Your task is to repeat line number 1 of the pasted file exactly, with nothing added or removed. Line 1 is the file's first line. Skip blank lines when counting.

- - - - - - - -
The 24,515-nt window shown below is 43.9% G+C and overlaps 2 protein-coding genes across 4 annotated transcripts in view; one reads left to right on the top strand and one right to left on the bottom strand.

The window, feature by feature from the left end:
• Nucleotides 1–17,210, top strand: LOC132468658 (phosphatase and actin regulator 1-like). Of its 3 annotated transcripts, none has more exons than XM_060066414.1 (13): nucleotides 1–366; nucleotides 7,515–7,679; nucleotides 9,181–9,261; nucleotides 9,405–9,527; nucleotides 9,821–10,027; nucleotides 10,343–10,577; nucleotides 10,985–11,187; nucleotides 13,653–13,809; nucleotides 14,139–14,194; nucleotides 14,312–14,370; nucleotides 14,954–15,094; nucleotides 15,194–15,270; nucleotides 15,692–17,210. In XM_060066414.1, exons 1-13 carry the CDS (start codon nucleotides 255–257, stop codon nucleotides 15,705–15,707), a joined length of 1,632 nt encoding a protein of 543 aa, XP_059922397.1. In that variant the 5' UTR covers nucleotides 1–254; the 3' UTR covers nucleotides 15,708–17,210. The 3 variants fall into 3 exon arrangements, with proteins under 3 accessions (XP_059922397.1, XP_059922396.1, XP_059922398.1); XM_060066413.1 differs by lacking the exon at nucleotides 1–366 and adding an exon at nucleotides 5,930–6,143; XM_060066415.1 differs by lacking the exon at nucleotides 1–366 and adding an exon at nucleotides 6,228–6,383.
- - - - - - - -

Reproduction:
The 24,515-nt window shown below is 43.9% G+C and overlaps 2 protein-coding genes across 4 annotated transcripts in view; one reads left to right on the top strand and one right to left on the bottom strand.